Britain’s best-loved illustrator Sir Quentin Blake brings his exhibition, As Large as Life, to the region next month. He talks to Catherine Vonledebur about working with Roald Dahl and why he loves plimsolls.

In the vaulted medieval undercroft at St Mary’s Hall in Coventry I meet Sir Quentin Blake.

The 81-year-old illustrator is sitting on a table in the corner of the room; a distinguished figure with windswept grey hair – a little like one of his drawings.

On his feet he wears a pair of bright white shoes.

Quentin was a “bit nervous” when he first met Roald Dahl. The pair got on very well but the writer liked to gently wind him up. “I often wore these white shoes, and he’d say ‘Here’s old Quent’ –no-one else ever calls me that – ‘here’s old Quent, he’s going out for dinner in his plimsolls,” he writes on his website.

After we are introduced I point out that he is still wearing his plimsolls. Quentin breaks into a smile and starts to laugh. “They’re not plimsolls they are shoes made in Germany,” he politely explains. “Roald liked to wind people up, in a nice way. They are very comfortable and I have quite uncomfortable feet.”

It was the artists’ first visit to the city and he was here to receive the first Lifetime Inspiration Award at last week’s Literally Coventry Book Festival, which celebrates children’s literature and illustration. 

Quentin Blake: As Large as Life exhibition
Quentin Blake: As Large as Life exhibition
 

“I was struck and deeply moved by the nature of this award –I didn’t know it existed until receiving it,” said the former children’s laureate, who lives in a 19th century mansion flat near Earl’s Court in London.

Many adults and children will have grown up with Sir Quentin’s scrawly images of beasts, wiry children and big-eared giants of The Witches, The BFG, James and The Giant Peach and Matilda. Not only did he famously collaborate with Roald Dahl for 15 years, but the writers Michael Rosen, Russell Hoban, Joan Aiken and John Yeoman. His own children’s storybook creations have included Clown, Zagazoo, Mrs Armitage and Mister Magnolia.

But from July 27, parents and children will get the chance to see a different side to the artist when a touring exhibition of his latest work comes to The Herbert Art Gallery and Museum in Coventry.

Quentin Blake: As Large as Life features recent works he has produced for hospitals and clinics.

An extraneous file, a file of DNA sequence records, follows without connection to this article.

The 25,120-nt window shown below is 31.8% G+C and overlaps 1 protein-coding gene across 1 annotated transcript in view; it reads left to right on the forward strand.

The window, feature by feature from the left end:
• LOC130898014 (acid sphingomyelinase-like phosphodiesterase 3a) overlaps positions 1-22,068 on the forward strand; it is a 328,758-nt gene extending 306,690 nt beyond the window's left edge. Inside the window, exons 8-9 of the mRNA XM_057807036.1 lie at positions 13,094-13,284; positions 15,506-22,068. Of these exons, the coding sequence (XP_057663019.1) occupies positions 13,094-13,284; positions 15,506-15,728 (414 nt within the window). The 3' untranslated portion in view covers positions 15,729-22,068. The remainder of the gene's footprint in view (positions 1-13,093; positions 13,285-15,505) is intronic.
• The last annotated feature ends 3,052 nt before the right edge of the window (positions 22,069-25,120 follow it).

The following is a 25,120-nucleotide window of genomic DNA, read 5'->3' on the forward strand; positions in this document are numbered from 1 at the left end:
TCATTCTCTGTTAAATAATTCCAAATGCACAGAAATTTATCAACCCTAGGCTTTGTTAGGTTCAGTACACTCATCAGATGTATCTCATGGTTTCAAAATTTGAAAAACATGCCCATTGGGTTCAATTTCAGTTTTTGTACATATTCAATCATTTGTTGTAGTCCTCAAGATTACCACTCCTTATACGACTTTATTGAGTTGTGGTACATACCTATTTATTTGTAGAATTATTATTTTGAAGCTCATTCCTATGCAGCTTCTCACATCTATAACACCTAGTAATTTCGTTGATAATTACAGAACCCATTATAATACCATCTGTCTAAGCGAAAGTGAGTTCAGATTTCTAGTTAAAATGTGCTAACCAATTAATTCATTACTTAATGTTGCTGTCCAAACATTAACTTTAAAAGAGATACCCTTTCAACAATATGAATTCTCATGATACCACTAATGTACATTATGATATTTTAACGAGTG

The exhibition, organised by Warwickshire’s Compton Verney, near Stratford-upon-Avon, in collaboration with the House of Illustration, has been touring Britain for the last two years.

The four series of drawings tackle complex subjects – old age, mental health and eating problems – but the mood of this exhibition is positive and upbeat.

Quentin’s illustrations are designed to have a therapeutic effect on the patients looking at them.

Our Friends In The Circus, 2009, which is on display at a mental health ward at Northwick Park Hospital, depicts elderly people as jugglers,
fire-eaters, tightrope-walkers and clowns.

Quentin Blake: As Large as Life exhibition
Quentin Blake: As Large as Life exhibition
 

Ordinary Life for the Vincent Square Eating Disorder Clinic in London is a celebration of everyday life, with characters doing seemingly mundane and pleasurable things such as having a picnic, feeding the birds or picking some apples.

While 50 pictures of mothers and babies swimming underwater from the Mothers And Babies Underwater series are on display in 11 delivery suites at a maternity hospital in France – the newly-built Centre Hospitalier in Angers.

Quentin says: “You would not otherwise get to see these paintings unless you were an ill child, someone with a mental illness, an eating disorder or pregnant.

“I had been doing a lot of work in hospitals for the previous five years and it has been touring ever since for the last two years. I have not been able to catch up with it. Now I know Coventry is only an hour from London I will try and get to see it.”

Chris Kirby, head of collections and programming at The Herbert, said: “We first saw the exhibition at Compton Verney.

“It was wonderfully vibrant and it is another face to the artist. As always his drawings are so inspiring and full of joy. It is a very personal project for Quentin and is great for people to see – he’s such an icon.”

* Quentin Blake: As Large as Life will run from July 27 to November 3. Admission is free.

For more information visit: www.theherbert.org

Quentin Blake: As Large as Life exhibition
Quentin Blake: As Large as Life exhibition